When we look at Anatomy of a Stunt, we take a six-minute and 33-second ride. It features stunt coordinator Rick Avery on the set as we watch the choreography and execution of a stunt cut from the final film. The show leads us through the stunt well and gives us a quality examination of the various challenges.
We continue with the 17-minute and 18-second The Story. In it we get notes from writer Michael Piller. He talks about the tale’s origins and development, various themes, different drafts of the script and changes made along the way, character issues and the particulars of various sequences. Simple but effective, “Story” covers all the requisite topics efficiently. Piller presents an honest look at his work and helps us understand the writing of the script.
The area progresses via Making Star Trek: Insurrection. This 25-minute and five-second program presents statements from Stewart, Frakes, Murphy, Spiner, Sirtis, McFadden, Welch, and actors LeVar Burton. Michael Dorn, Anthony Zerbe, and F. Murray Abraham. They chat about the story and its themes, acting approaches and relationships, and anecdotes about certain scenes.
“Making” seems mistitled; that moniker implies a broad focus, whereas the program concentrates solely on the actors. Those folks tend to be unrevealing interview subjects, and that makes “Making” fairly generic at times. Sirtis has always been a fun participant, and she adds a good story. Stewart also tosses in a self-effacing tale, and the footage on the set makes this one better. It’s amusing to hear Frakes refer to “wacky Captain Pecan” and to watch Spiner act with an orange. We also get shots of Frakes without his hairpiece. Heck, I never knew he wore a rug until I saw the images of his bald spot!
“Production” ends with the 18-minute and 55-second Director’s Notebook. As one might expect, this sticks solely with remarks from Frakes. It acts kind of like a mini-commentary as Frakes covers general topics related to the movie. He discusses the story, what it’s like to direct and act at the same time, the atmosphere on Next Generation projects, and various anecdotes about the shoot. He demonstrates a nice sauciness as he chats about the flick and makes this program both fun and informative.
Within “The Star Trek Universe”, we find two components. Westmore’s Aliens runs 17 minutes and 42 seconds. We hear from makeup designer/supervisor Michael Westmore and makeup artist Scott Wheeler, though Westmore heavily dominates the show. He chats about his general inspirations for his alien designs and then goes over the specifics of some of Insurrection’s characters. We learn a lot about his influences and methods here.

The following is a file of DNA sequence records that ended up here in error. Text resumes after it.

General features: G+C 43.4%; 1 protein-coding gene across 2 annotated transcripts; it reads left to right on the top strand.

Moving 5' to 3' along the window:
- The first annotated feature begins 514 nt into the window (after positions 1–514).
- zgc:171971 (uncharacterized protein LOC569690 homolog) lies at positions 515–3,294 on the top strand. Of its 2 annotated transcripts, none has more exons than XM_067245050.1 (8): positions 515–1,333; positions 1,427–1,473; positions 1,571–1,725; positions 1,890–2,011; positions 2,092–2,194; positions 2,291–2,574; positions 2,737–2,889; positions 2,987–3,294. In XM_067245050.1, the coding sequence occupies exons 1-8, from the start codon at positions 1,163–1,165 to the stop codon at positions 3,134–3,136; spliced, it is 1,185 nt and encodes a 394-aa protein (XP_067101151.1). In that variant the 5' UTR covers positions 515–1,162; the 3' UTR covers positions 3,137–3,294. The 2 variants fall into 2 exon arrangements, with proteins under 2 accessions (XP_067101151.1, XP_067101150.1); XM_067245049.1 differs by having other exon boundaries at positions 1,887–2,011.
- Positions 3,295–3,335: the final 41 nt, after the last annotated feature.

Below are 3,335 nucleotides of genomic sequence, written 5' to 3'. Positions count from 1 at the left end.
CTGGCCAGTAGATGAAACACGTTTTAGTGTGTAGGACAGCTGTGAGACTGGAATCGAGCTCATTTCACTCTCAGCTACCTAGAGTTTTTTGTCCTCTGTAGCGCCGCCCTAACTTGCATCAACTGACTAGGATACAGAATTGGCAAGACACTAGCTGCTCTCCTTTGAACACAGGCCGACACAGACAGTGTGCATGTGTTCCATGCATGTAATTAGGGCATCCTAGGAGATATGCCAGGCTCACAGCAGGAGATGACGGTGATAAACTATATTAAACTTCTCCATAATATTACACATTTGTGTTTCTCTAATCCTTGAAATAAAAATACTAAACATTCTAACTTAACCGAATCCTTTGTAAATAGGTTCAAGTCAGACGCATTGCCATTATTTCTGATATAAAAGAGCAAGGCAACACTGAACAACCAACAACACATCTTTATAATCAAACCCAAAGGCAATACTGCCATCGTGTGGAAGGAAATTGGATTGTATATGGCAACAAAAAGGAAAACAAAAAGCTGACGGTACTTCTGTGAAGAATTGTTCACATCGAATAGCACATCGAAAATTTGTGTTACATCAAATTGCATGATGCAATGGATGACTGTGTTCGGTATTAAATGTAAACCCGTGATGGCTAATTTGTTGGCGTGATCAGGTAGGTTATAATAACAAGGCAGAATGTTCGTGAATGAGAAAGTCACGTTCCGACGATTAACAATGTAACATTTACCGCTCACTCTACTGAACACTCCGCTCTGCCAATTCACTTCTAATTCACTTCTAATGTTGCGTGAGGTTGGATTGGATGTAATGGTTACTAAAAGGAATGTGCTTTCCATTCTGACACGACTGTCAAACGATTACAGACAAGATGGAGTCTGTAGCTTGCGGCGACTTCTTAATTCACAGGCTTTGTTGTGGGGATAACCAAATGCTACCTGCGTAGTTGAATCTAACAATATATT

Next we see Star Trek’s Beautiful Alien Women, a 12-minute and 40-second piece. It includes statements from Frakes, Sirtis, Stewart, Murphy, producer/writer Mike Sussman, and actors Connor Trinneer, Robert Picardo, Terry Farrell, Chase Masterson, and Alice Krige. A general look at Trek’s babes, it often degenerates into a game of “Remember the Hottie”. There’s not much information on display here, so other than some eye candy, we don’t get much from it.
Under “Creating the Illusion”, we see three more pieces. Shuttle Chase goes for nine minutes and 36 seconds with remarks from co-producer/second unit director Peter Lauritson. He leads us through the different steps required for the scene. This means he narrates as we go through concept art, storyboards, animatics, and various effects stages. Lauritson provides similar examinations of Drones (4:42) and Duck Blind (4:37), though we also get some notes from model shop foreman Patrick Denver for “Drones”. All three featurettes offer tight glimpses of the various processes.
Though not listed on the DVD’s packaging, we do find seven Deleted Scenes. These last a total of 12 minutes and 53 seconds. Lauritson pops up a few times to discuss the pieces, but most pass with no details. Although we get an alternate ending and a kiss between Picard and Anij, none of the scenes add much to the story. Probably my favorite is the extension of “Flirting” between Troi and Riker, mainly because it gives us a better glimpse of the Enterprise library.
With that we shift to the “Archives”. This area presents Storyboards for one scene: “Secondary Protocols”. 49 drawings appear and give us a look at the scene’s planning. The Photo Gallery gives us 40 shots, mostly from the set. It’s a decent little collection.
The DVD ends with “Advertising”. Two Insurrection trailers appear - both of which already popped up on the original DVD - along with an ad for the Las Vegas “Borg Invasion” attraction. We also get the same original promotional featurette from the old disc. This five-minute and two-second piece mostly just tells us about the story, but a few decent tidbits emerge. We see movie shots and images from the set and also hear sound bites from Berman, Stewart, Abraham, Sirtis, Spiner, Westmore, and Frakes. The material about the Son’a make-up provides the most substantial data in this glossy and insubstantial program, though it’s useless since we hear everything better explained elsewhere in this set.
Not the best Star Trek film but far from the worst, Insurrection lags at times but it generally provides an entertaining piece. I maintain some philosophical problems with it and think it comes across as dumber than most Trek flicks, but the action and humor make it worthwhile. The DVD offers very good picture and sound plus a terrific set of extras that prosper despite - or perhaps due to - the absence of an audio commentary.
If you don’t own the prior Insurrection DVD, this is definitely the one to get. As for folks who possess the original release, I think a repurchase is in order unless they really don’t like supplements. The new extras are the most substantial difference between the two packages, so if you solely care about picture and sound, you’re probably fine with the old one. I think most Trek fans dig all the behind the scenes stuff, however, so they should be happy with this solid set.
To rate this film, visit the original review of STAR TREK: INSURRECTION